PLSA proposes framework to battle ‘confusing’ pension freedom

PLSA proposes framework to battle ‘confusing’ pension freedom

The Pensions and Lifetime Savings Association (PLSA) has drawn up a regulatory regime whereby schemes would be required to support savers when making decisions about how to access their pension.

The trade association yesterday (July 28) published a call for evidence on proposals which would see schemes forced to support their members in making retirement income decisions without straying into the realm of advice.

PLSA said the framework was designed to protect savers when making those choices under the pension freedoms.

Pension freedoms were introduced in 2015 with the aim of giving people aged over 55 more control over how and when they could access their savings.

But according to the PLSA, the “confusing” range of options has been leading people to “choose not to choose” or make a decision that may not be in their best interests. 

While there are already rules in place to require pension schemes to inform members of the availability of pensions guidance at various stages of the decision process, as well as other requirements on default strategies, the PLSA said there is no overarching support model to ensure some savers do not “fall between the gaps”.

The PLSA stated: “Schemes are acutely aware of the risks inherent in not supporting savers with decumulation decisions (ie. the risk of doing nothing) beyond the statutory minimum requirements. 

“Recent research found that schemes believe the DWP and TPR have done little to mitigate these risks, as there is a perceived lack of guidance regarding regulators’ expectations of how trustees should support savers’ decumulation decisions.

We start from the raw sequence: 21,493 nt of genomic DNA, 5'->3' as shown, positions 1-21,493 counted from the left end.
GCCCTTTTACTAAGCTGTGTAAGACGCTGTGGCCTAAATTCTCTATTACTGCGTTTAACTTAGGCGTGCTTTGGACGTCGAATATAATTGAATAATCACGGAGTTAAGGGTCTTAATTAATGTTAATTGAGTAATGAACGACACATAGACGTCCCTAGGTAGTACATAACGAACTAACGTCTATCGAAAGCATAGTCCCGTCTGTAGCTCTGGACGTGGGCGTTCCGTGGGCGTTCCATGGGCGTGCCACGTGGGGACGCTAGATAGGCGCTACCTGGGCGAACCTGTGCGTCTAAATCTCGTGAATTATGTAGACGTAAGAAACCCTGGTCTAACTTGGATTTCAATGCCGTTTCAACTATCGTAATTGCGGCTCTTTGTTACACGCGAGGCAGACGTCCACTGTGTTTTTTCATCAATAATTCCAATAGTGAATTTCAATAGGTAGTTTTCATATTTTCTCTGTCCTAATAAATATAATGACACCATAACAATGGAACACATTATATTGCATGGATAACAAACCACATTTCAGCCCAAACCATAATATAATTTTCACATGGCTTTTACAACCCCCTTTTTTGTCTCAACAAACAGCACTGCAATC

“This suggests that greater clarity regarding the government’s expectations of how schemes should support savers with their decumulation options would be welcome and could help to diminish [these risks].”

Under the PLSA’s proposals, support would be focused around the elements of member engagement and communications, providing or signposting to decumulation products, and adapting scheme or governance processes.

Under the PLSA’s plans, there will be a set of minimum standards for each of these elements as well as guidance to help schemes operate within these standards.

The PLSA wants schemes to make savers fully aware of all their options when entering drawdown as well as signpost them to guidance and advice so they are fully informed. But this would be done without straying into advice.

It also expects schemes to have a default investment strategy for savers who do not have a preferred option so they can manage the risks.

This could be offered either in-house or via a third party and would effectively be an 'off-the-shelf solution' for clients.

The PLSA stated: “This approach would facilitate the creation of retirement strategies for savers who choose not to engage in detail with their options. 

“In effect, it would require schemes to deliver what research suggests savers want: off-the-shelf solutions that meet their retirement income needs.” 

Lizzy Holliday, head of DC, master trusts and lifetime saving at PLSA, said: “Five years on from the introduction of the pension freedoms, it is clear that too many savers are struggling to understand the complex array of options they face at retirement and are at risk of falling victim to making decisions that hurt their retirement living standard.